Family Rules 3

  1. Best interests and welfare of the child standard

    • primary caretaker
    • basic parenting skills and ability to provide basic needs
    • physical and mental health of parents
    • willingness to promote relationship with noncustodial parent
    • continuity of care in child's life
    • child's wishes
    • presence of domestic violence

    Agreements by parties will be given due regard, but are not controlling.

    • Race and religion CANNOT be a factor
    • Sexual conduct is not a factor unless it will have a negative impact on the child.
    • Third parties will not get custody unless parents are unfit, abandoned child, or there are extraordinary circumstances.
    • Custody will not be given if parent convicted in first or second murder of parent, guardian, custodian, sibling, half sibling, or step sibling.
  2. Visitation
    Reasonable visitation by parents. Disallowed only where it would seriously endanger child's physical, mental, or emotional health.

    Grandparents and siblings have a statutory right to visitation. Grandparents must show a sufficient existing relationship with the child. Special weight must be given to a fit parent's decision to deny a non-parent visitation, including grandparents and siblings

    Interference with court-ordered visitation may be remedied through contempt proceedings, leading to a variety of sanctions such as attorney's fees, fines, jail time, etc.

    Modification: there must be a change in circumstances for a modification.

    Relocation: based mostly on best interests of the child, but also considers other factors, such as parent's constituional right to travel, nature of involvement with child of parent who is not seeking relocation, age and needs of child, child's preference, whether parent seeking to relocate has history of trying to prevent other parent from visitation, any other factors.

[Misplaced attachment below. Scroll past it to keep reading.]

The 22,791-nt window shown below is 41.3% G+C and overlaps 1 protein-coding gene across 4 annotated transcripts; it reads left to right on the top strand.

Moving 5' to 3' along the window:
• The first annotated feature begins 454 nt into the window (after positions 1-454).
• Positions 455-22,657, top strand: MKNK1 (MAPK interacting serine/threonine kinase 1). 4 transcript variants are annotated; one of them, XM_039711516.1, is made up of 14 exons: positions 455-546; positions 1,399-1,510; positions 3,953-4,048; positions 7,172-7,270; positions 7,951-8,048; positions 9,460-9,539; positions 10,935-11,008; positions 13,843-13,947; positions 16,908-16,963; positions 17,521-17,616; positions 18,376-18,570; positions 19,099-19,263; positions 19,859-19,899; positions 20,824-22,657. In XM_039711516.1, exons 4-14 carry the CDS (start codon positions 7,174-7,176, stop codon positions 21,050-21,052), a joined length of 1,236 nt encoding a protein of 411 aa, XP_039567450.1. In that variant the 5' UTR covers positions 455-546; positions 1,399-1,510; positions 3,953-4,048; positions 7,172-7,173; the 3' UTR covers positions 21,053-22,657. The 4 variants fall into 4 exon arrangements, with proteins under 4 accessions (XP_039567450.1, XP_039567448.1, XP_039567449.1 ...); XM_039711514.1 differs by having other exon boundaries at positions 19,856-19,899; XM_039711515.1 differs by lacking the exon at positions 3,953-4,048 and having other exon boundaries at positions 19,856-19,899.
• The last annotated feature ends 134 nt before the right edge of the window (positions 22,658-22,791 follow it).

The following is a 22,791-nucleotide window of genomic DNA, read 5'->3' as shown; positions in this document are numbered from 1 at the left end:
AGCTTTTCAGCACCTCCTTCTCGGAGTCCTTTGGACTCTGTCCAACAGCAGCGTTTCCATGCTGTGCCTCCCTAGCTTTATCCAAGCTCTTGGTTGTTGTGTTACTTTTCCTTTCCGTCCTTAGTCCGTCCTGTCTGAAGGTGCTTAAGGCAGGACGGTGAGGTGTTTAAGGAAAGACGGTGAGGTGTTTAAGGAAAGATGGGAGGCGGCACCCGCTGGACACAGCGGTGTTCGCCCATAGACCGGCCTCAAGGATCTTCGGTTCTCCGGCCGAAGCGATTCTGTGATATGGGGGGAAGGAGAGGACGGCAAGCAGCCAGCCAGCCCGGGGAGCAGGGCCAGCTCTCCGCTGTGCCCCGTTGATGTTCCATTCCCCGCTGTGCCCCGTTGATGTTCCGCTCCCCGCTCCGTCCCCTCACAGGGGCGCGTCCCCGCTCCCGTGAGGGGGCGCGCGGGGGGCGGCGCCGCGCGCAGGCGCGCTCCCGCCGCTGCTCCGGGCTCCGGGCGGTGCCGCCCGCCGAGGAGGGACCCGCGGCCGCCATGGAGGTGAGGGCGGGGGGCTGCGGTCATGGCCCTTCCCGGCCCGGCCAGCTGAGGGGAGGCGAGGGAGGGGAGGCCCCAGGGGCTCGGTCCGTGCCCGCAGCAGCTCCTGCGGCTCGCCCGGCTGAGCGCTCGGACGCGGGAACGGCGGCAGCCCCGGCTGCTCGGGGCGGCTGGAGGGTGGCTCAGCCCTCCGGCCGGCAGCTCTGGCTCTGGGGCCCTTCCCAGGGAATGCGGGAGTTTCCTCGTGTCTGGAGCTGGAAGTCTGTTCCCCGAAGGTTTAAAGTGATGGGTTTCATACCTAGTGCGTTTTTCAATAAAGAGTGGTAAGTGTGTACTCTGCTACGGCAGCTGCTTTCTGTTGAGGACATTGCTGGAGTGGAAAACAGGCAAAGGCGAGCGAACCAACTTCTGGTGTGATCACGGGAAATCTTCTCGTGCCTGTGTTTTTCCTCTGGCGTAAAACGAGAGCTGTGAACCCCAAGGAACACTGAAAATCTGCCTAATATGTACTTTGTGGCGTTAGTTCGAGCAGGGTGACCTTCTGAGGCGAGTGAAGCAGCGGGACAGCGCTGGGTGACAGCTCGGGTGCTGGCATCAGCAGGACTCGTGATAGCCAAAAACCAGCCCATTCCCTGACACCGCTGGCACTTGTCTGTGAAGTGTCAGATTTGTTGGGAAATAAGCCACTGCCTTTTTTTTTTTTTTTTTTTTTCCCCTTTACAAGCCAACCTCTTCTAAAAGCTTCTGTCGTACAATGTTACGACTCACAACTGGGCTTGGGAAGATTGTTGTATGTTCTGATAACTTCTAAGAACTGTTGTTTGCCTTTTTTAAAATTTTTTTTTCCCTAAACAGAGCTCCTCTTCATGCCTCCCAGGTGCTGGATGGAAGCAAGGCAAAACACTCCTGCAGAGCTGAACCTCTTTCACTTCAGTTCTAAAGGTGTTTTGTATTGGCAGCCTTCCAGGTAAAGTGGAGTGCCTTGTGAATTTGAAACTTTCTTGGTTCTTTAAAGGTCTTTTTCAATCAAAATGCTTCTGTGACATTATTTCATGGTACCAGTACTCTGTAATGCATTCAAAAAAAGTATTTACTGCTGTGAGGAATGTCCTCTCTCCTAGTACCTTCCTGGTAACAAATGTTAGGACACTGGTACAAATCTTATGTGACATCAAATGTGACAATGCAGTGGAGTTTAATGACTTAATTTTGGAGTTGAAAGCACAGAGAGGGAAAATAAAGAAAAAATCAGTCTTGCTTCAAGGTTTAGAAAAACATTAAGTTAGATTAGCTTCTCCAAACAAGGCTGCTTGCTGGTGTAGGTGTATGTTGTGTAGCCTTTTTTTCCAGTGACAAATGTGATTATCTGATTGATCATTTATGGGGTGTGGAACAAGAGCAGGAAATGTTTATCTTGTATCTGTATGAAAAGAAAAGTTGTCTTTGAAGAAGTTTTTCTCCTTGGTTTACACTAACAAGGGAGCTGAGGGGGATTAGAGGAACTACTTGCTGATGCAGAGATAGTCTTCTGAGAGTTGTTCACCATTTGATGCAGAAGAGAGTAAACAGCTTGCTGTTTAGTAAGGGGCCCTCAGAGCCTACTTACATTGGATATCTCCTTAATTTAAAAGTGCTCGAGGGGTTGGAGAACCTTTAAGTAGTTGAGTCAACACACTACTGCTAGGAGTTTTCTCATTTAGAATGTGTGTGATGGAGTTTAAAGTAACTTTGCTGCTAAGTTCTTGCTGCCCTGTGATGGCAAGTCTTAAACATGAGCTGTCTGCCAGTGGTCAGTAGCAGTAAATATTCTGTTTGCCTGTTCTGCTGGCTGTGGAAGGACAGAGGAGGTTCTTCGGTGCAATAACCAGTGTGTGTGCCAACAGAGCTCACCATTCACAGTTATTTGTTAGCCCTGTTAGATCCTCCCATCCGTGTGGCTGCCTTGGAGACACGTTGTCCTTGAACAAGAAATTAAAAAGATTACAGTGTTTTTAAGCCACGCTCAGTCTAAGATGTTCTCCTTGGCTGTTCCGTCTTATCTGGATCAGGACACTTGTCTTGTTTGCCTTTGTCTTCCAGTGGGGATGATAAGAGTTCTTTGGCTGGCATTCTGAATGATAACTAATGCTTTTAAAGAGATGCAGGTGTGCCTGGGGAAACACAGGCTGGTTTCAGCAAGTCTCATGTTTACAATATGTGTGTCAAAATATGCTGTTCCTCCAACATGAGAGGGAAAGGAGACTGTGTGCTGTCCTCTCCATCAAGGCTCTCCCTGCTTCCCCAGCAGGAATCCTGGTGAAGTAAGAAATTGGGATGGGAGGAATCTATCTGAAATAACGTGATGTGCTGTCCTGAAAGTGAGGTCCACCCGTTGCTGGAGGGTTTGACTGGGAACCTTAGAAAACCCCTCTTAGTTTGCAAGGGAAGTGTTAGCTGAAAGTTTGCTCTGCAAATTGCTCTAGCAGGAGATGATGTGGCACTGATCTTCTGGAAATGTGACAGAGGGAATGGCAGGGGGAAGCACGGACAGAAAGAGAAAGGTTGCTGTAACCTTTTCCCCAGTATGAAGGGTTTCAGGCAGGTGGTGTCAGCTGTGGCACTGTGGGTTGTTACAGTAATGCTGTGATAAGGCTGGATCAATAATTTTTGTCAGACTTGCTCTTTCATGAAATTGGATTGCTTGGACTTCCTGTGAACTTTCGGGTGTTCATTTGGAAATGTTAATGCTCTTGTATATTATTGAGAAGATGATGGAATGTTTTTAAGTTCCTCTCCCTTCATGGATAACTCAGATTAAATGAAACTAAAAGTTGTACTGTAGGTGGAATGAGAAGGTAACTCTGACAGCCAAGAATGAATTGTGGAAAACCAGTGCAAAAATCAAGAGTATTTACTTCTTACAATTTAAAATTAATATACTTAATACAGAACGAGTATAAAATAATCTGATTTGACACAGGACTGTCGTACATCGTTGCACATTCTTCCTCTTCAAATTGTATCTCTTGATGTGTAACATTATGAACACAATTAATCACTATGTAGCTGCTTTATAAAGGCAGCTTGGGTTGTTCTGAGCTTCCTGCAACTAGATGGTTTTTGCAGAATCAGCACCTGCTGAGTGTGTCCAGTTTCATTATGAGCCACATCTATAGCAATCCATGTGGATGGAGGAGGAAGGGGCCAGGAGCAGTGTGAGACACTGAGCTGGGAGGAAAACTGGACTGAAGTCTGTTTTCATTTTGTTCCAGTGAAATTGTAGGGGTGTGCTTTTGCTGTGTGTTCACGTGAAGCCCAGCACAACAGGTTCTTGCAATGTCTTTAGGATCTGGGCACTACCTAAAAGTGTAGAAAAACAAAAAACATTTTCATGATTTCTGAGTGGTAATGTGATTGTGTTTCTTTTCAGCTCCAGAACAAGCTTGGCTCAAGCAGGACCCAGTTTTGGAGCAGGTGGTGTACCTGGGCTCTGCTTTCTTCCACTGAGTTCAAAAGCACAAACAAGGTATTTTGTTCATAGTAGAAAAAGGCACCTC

3. Uniform Child Custody Jurisdiction and Enforcement Act (UCCJEA)
    Jurisdiction for initial custody determination: when state is child's home state or was home state in past six months and at least one parent lives there.

    Continuing jurisdiction: unitl parties no longer live in the state or child has no significant connection to the state and evidence of any substantial connection is no longer available.
  4. Parental kidnapping prevention act
    Permits jurisdiction to be based on a “significant connection” only if the child does not have a home state.

    Prioritizes jurisdiction, giving priority to the home state of the child.

    Provides that once a state has exercised jurisdiction, the jurisdiction remains with the state until every party to the dispute has exited the state.
Card Set
Family Rules 3
Child Custody